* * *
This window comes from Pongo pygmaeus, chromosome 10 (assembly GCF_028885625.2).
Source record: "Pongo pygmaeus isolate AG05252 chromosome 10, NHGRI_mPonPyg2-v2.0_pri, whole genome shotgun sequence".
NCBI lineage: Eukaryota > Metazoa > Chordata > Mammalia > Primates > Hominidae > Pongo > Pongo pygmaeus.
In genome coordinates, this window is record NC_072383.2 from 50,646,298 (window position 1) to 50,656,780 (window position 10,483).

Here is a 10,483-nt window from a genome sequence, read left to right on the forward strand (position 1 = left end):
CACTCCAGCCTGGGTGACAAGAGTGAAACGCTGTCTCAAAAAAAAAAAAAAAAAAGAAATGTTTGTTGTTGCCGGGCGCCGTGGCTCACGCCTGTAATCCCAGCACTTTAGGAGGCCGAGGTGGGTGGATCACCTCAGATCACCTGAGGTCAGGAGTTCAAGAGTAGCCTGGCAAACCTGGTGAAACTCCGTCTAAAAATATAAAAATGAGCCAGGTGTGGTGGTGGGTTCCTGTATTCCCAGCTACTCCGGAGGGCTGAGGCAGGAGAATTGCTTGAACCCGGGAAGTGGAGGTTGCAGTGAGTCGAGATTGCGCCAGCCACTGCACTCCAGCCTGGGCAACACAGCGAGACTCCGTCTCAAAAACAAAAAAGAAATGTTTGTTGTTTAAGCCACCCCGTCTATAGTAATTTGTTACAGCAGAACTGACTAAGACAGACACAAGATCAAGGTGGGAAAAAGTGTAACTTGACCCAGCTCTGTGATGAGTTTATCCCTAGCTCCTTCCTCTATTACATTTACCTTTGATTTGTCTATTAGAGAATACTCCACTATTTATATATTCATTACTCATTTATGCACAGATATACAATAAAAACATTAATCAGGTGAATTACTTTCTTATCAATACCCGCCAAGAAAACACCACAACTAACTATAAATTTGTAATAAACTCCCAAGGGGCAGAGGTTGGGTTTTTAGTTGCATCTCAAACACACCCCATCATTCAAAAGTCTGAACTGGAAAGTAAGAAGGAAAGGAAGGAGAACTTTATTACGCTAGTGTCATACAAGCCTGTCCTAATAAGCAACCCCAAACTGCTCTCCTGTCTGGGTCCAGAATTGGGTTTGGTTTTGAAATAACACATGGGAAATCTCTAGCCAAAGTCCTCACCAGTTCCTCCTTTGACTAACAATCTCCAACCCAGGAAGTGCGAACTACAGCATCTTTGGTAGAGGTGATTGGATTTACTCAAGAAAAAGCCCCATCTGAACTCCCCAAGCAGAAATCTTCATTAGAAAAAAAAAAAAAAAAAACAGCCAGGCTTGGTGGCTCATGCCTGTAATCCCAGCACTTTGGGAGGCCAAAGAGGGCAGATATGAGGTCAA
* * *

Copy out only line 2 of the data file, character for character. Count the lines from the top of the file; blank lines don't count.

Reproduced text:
Source record: "Pongo pygmaeus isolate AG05252 chromosome 10, NHGRI_mPonPyg2-v2.0_pri, whole genome shotgun sequence".